The attack Rodriguez engineered can be avoided if car owners activate the PIN-to-drive feature in their Tesla vehicle, requiring them to enter a PIN code before they can drive the car. But Rodriguez expects many owners won’t enable this feature and may not even know it exists. And even with this option enabled, thieves could still unlock the car to steal valuables.
There’s a catch to the operation: once thieves turn off the engine, they won’t be able to restart the car with that original NFC key card. Rodriguez says they can add a new NFC key card to the vehicle that would allow them to operate the car at will. But this requires a second relay attack to add the new key, which means that once the first accomplice is inside the car after the first relay attack, the second accomplice must approach again the owner’s NFC keycard to repeat the relay attack, which would allow the first accomplice to authenticate to the vehicle and add a new keycard.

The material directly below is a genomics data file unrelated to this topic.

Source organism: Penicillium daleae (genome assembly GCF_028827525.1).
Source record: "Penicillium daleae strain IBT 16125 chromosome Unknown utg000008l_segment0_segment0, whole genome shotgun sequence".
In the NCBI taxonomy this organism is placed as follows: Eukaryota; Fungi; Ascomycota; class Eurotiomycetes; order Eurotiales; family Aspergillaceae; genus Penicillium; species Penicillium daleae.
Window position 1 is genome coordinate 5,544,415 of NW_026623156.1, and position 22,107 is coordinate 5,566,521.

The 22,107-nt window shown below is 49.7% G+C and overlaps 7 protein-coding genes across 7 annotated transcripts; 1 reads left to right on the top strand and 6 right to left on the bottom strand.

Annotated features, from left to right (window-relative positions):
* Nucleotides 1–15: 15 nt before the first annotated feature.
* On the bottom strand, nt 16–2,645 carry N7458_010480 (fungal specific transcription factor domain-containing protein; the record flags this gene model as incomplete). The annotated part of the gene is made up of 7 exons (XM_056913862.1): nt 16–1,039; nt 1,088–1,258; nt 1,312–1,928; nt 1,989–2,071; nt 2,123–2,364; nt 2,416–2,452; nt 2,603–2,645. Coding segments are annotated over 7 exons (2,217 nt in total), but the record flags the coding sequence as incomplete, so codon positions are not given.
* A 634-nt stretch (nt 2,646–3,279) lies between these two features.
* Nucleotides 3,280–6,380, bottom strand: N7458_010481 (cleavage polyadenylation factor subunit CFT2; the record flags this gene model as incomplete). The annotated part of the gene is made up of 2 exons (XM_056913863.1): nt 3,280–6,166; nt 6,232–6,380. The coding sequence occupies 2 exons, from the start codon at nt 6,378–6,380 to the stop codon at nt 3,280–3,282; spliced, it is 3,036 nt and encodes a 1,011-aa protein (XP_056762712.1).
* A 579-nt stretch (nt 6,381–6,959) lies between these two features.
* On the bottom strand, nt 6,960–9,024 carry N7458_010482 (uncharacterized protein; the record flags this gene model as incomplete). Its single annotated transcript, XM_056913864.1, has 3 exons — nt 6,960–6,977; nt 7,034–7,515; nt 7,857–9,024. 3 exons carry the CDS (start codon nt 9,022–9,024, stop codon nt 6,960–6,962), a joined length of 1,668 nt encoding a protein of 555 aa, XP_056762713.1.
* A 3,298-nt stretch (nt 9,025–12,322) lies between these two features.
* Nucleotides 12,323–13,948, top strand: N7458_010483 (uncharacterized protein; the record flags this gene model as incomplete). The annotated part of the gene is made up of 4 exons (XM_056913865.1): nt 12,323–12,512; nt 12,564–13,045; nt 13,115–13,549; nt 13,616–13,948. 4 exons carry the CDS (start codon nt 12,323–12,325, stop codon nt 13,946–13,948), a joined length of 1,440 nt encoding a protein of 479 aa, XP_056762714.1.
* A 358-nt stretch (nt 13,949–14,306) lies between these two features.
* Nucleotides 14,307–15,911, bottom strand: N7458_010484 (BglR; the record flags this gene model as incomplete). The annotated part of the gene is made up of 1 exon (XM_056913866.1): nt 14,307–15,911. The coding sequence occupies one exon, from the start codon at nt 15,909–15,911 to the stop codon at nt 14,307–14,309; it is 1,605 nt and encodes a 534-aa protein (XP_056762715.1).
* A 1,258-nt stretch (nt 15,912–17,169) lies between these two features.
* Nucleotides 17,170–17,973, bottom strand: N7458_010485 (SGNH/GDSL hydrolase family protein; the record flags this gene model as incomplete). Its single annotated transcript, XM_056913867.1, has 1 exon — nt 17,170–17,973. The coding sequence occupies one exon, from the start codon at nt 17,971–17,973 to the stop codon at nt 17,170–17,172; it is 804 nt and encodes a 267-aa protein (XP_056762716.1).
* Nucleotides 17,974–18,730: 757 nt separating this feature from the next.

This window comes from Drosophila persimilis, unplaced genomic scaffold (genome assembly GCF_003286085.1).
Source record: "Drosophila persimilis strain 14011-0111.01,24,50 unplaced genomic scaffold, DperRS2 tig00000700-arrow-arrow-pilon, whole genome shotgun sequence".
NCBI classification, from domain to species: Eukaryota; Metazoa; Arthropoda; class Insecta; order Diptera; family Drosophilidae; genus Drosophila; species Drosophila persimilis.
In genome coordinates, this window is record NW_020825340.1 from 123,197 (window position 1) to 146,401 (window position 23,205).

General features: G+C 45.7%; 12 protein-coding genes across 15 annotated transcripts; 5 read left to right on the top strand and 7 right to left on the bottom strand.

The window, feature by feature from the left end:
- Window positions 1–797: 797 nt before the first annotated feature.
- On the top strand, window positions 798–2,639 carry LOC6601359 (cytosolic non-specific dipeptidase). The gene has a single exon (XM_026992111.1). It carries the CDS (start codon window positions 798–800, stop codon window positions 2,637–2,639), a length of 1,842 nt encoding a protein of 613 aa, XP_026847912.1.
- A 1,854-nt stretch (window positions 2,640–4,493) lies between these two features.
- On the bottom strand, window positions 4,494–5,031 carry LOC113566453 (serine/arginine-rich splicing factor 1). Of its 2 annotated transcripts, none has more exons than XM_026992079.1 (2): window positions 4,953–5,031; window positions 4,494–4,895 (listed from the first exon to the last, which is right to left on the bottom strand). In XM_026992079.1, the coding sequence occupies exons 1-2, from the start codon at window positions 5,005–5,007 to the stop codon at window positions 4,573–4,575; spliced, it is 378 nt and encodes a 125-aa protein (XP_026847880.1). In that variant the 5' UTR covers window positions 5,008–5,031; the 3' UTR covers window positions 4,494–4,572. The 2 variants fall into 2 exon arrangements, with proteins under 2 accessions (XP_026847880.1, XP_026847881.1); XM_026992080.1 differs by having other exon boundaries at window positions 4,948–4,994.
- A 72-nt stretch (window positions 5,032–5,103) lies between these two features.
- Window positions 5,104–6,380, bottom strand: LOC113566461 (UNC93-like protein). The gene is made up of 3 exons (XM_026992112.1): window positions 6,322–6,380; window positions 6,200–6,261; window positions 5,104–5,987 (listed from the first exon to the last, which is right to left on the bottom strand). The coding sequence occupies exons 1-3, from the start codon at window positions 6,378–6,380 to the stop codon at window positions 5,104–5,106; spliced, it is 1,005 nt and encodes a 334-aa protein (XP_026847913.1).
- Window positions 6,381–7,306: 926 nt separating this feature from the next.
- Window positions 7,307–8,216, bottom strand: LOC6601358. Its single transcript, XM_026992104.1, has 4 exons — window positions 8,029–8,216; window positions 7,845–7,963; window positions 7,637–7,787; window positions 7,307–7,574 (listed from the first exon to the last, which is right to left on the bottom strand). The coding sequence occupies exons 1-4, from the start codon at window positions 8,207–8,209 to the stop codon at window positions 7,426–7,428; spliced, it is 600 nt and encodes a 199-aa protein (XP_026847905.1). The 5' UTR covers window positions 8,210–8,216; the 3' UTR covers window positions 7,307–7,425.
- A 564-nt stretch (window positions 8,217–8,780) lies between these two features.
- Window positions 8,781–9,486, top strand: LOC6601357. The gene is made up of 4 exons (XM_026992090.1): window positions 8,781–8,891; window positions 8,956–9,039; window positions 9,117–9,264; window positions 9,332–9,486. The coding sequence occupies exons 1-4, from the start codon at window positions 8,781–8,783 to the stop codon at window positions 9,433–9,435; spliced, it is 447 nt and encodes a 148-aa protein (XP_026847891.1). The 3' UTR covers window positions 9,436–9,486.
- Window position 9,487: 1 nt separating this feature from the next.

If the attackers are not interested in continuing to drive the vehicle, they could also simply dismantle the car for parts, as has happened in Europe. Rodriguez says eliminating the relay problem he found would not be a simple task for Tesla.
“Fixing this problem is really difficult without changing the hardware of the car – in this case, the NFC reader and the software that is in the vehicle,” he says.
But he says the company could implement some changes to mitigate it, such as reducing the time the NFC card may take to respond to the NFC reader in the car.